If you have had any exposure to or involvement in investment and acquisition decisions then you’ll know that behind every such decision is a financial valuation model. For the most part, these models tend to take into account the financial performance of a company, leveraging metrics like EBITDA, revenue, assets, and liabilities. All of which are hard tangible metrics. A lot of the times some “less tangible” items get taken into account such as the value of a brand. Which I would argue is still a fairly tangible metric because at the end of the day it does sit on the balance sheet in the form of an asset.

Most decision-makers take comfort in the fact that the use of such a model allows them to feel like they’ve done their due diligence before making a purchase or investment decision. However, in this article, I would like to address a factor that is rarely taken into account when making such critical business decisions. A factor that I believe most business leaders take for granted. A factor that can often make or break the success of an acquisition (outside of competence of course).


Financial performance aside, what is the one factor that almost always drives acquisition decisions especially amongst larger companies? It’s relevance. Typically, larger companies that do not have the agility or the ability to innovate, buy market relevance by acquiring smaller companies that are already disrupting a particular category.

So what does relevance really mean in a marketplace? And who decides on whether a target is considered relevant?

Unlike financial valuation models where you could use any one of over a dozen different frameworks to evaluate the financial performance of a company, there are no toolsets and frameworks available for senior business leaders to evaluate the relevance of an acquisition target. Because relevance is nothing but a study of consumer culture. It tells us whether or not the shared values and beliefs exhibited by a target company attracts consumers at the bleeding edge of culture in its category. Understanding relevance requires you to truly understand emerging trends in your category. Trends that aren’t yet relevant but will be in the next 24-month cycle.

Let me provide some personal context here. I run a year old disruptive research company called MotivBase that works mostly with innovation teams of global Fortune 500 companies. MotivBase helps its clients identify emerging consumer trends so that they can make appropriate business decisions concerning their products and services. About four months ago, we began getting requests from clients who were looking to improve their acquisition decision-making process. Each one of them wanted help determining whether the company they were looking to buy was going to make them more or less relevant in their category over a 12 to 24-month cycle. As we began working with such clients and creating a framework and model to value relevance, we realized that this was a gaping hole in the existing valuation process that needed some desperate attention.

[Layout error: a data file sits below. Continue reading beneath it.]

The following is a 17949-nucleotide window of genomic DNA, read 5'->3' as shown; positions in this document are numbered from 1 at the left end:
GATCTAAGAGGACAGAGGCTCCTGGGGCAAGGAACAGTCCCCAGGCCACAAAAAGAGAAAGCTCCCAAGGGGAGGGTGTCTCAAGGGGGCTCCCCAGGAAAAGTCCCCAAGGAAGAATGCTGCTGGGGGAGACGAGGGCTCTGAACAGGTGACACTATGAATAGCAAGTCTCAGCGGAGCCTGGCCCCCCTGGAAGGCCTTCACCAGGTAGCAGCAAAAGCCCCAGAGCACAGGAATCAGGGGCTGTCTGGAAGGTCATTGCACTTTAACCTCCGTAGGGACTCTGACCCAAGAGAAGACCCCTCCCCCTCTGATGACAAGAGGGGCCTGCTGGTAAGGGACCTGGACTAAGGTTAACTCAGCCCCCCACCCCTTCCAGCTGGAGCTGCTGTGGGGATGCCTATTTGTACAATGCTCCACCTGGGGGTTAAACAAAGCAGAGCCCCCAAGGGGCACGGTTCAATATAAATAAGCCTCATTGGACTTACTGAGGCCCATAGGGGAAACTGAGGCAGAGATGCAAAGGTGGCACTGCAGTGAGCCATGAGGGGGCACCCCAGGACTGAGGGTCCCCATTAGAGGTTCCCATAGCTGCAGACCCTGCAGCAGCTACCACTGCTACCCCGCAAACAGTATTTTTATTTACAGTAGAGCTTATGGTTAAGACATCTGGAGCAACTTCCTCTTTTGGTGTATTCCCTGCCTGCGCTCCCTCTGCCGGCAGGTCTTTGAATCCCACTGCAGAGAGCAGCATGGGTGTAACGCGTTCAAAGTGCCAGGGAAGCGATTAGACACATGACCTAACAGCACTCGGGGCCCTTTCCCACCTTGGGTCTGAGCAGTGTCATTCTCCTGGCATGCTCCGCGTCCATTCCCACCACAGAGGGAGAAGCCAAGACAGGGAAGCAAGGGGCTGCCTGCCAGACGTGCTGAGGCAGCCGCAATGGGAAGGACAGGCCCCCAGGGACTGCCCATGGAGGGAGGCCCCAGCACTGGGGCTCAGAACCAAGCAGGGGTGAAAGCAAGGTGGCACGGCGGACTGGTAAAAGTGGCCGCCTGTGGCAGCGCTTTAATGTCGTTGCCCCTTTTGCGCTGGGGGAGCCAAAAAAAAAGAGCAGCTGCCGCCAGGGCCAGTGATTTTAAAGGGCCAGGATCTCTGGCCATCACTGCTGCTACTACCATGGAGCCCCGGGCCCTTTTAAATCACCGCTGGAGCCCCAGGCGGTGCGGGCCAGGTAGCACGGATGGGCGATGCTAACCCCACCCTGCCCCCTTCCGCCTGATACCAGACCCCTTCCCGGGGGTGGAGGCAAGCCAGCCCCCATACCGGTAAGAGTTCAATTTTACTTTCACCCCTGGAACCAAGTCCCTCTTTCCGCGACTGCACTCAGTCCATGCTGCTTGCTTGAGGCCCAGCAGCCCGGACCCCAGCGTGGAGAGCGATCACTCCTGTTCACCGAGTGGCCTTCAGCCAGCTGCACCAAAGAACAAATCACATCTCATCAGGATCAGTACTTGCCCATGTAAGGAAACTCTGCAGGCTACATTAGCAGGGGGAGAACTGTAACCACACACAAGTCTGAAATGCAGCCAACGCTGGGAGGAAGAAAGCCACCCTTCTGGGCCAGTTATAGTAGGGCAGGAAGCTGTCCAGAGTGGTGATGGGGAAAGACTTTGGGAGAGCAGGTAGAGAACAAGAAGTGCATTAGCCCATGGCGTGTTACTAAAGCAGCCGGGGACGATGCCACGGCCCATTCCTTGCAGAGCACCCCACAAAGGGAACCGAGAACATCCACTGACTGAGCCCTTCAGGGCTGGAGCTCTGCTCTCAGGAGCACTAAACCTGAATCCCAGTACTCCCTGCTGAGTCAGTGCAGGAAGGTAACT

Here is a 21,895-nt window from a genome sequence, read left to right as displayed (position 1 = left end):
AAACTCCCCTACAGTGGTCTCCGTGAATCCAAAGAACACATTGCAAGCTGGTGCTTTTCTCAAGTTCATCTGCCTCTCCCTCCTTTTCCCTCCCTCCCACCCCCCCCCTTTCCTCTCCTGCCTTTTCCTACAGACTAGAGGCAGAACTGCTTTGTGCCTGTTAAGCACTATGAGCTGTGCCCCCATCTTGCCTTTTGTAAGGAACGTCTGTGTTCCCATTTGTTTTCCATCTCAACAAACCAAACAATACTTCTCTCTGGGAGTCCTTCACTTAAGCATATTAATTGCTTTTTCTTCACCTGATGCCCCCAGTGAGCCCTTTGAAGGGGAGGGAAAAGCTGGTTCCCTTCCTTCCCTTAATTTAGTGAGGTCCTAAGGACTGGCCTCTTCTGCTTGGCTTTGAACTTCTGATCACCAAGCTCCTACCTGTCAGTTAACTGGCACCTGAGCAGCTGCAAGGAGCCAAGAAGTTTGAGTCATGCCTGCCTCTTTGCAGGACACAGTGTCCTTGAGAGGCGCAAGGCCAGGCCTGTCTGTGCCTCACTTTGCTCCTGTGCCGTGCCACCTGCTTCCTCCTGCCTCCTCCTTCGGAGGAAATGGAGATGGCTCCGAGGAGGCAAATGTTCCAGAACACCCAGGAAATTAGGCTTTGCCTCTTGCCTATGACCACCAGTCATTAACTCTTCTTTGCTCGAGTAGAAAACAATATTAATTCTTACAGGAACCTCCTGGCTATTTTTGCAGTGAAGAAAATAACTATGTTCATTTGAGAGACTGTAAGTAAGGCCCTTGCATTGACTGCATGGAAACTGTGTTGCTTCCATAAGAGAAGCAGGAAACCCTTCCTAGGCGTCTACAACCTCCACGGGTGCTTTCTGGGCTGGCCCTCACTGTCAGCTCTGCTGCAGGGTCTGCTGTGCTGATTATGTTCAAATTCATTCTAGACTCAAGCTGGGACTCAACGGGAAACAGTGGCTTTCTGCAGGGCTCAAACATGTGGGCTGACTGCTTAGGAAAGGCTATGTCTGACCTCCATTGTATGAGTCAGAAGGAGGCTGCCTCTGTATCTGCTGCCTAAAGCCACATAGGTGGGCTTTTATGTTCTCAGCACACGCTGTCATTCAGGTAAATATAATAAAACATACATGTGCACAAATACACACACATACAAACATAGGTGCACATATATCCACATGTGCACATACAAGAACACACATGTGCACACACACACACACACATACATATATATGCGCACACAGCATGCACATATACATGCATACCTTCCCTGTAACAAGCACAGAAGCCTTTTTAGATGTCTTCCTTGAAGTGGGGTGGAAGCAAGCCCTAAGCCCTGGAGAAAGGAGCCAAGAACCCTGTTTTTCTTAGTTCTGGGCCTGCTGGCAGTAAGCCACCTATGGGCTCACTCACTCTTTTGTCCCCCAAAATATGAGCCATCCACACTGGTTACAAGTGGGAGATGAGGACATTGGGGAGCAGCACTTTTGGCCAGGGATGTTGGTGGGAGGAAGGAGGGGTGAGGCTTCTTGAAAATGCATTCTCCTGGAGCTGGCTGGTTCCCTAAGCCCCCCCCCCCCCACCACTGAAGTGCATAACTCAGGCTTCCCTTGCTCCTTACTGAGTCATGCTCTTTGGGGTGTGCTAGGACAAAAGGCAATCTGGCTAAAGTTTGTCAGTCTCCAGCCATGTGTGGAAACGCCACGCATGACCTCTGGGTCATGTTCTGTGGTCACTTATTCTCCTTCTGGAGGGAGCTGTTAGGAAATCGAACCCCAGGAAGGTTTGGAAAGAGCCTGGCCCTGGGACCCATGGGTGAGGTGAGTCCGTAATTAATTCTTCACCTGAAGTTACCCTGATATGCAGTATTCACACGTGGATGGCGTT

And so I wanted to use this article to introduce the concept of relevance and also provide a set of questions that every senior business leader must be asking herself before making any acquisition or investment decisions.

As I mentioned before, relevance is really a study of consumer culture. And there are certainly a lot of companies out there that study consumer culture through the lens of understanding the shared beliefs, values and motivations consumers in your category hold. We at MotivBase have our own perspective on these matters. But at the end of the day, the point I really want to get across here and leave you with is that no acquisition can be considered truly sound until you’ve valued the relevance of your target.

What do you want to research today?